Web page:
This means that they may take their job very seriously and find fault with small problems. They may not like their job, or hate their boss, so then they don’t care and won’t even look in the trailer. How many times have you been at work and felt ill, or were stewing about a situation at home, or were so excited about something that you could hardly think straight? Sometimes it can take very little to negatively impact our job performance. Inspectors are no different. Now, a word about the various people who may be present during an inspection which could result in heightened, or less stringent inspection protocols. On some days, a shipper will have a food safety and/or quality assurance (QA) person overseeing the process. If they’ve had some rejections and taken some heat about trailer conditions (equipment or sanitation-related) then everybody is on alert. Other stressful situations that may influence an inspection:
There could be FDA inspectors on site;
The shipper may be hosting customers; and or
3rd party auditors may be observing and noting food safety violations.
These events and circumstances will contribute chaos and confusion for inspectors as they decide whether or not to load your trailer. But there is one difference between the TSA and fresh produce inspectors. The TSA team has a set of rules that are not arbitrary or unknown. We may feel like they are unreasonable, but the only variable that affects our experience in the TSA security area is the person operating the station. There are no unified standards guiding shipping inspectors. Transportation is the only regulated but not specified area of food safety. What this means is that while there is an FDA law that trailers must be ‘clean and sanitary’, there is not (yet) a definition of ‘clean’ or an application of food safety science that uniformly applies to a trailer environment. Truck drivers who aren’t sure about how clean their trailers should be find themselves in the uncomfortable situation of hoping they get their ‘favorite’ inspector, or that the crew is rushed and needs to get product loaded without delays. Three tips that may avoid or reduce these situations from happening.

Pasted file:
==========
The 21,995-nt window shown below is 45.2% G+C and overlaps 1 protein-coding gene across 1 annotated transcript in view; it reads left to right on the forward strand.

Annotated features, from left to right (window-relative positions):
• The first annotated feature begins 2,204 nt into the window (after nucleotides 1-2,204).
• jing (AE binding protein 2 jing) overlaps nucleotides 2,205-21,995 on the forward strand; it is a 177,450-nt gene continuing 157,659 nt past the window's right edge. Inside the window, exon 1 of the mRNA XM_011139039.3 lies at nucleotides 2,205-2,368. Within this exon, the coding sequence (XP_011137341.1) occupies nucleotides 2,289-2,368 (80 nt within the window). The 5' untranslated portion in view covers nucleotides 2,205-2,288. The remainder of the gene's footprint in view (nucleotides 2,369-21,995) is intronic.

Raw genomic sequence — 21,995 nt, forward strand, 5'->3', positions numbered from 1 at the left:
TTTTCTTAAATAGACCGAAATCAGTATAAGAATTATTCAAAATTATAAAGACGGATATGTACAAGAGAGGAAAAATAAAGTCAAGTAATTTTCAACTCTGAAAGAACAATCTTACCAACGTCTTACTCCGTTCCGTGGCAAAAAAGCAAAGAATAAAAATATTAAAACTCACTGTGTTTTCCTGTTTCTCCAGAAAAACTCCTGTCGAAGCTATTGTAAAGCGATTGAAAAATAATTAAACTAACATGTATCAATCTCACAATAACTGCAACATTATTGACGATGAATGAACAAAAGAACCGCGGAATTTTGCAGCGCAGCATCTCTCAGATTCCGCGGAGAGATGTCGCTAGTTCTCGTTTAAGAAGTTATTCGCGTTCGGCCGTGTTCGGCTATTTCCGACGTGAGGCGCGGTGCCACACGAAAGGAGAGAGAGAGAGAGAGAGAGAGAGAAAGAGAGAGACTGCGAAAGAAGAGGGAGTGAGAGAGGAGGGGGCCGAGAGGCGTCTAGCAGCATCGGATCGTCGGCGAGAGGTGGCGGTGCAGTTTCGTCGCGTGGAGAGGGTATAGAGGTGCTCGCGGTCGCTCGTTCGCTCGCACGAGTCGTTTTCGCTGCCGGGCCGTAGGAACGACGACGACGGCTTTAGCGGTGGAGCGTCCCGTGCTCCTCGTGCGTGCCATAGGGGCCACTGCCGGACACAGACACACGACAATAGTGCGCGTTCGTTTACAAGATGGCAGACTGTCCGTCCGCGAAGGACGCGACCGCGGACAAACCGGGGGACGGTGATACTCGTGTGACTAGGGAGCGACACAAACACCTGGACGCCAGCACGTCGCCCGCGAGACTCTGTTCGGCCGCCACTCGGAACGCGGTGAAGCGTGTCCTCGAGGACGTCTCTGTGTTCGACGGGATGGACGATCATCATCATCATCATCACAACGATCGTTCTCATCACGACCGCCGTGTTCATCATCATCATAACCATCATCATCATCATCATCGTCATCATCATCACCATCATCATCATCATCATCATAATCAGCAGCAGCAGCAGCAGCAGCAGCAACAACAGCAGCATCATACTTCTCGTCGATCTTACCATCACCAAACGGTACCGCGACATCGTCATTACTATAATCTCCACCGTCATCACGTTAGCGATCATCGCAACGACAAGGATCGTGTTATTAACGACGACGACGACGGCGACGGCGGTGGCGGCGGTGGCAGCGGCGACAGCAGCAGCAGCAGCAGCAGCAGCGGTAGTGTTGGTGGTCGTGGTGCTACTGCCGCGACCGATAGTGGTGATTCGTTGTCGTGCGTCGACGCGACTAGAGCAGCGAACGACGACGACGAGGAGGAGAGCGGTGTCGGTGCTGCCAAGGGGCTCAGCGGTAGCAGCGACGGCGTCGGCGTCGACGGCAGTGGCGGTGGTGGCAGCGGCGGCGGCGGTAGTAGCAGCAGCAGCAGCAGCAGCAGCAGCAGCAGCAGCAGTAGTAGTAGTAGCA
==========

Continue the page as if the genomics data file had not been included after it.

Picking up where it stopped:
Get proof that the trailer was properly cleaned. Commercial washout services should at least give your driver a receipt for their service.
Train your drivers to recognize potential problems with both equipment and environmental conditions.
Confirm with your customers their ‘clean and sanitary’ equipment expectations, including whether or not they expect the documentation to show that the trailer was cleaned.
Along with everything else, food safety and contract compliance fall on the shoulders of your drivers. We hope you can find ways to support them, and when they are passing by or loading in Gonzales, guide them to Healthy Trailer where they will get a ‘rejection free’ clean! Rebate checks will be sent out next week. Thank you SO MUCH for your business. Discounts for you! We want to support your ‘clean and sanitary’ efforts. This is why we have different discounts and rewards to keep your costs down. Besides the rebate program 10% off for these drivers: Senior Discount - 55 and older Military Discount - Veterans and active duty Pet Owners - Drivers can show us their traveling companies and get the discount! And always, the loyalty program-6th service free!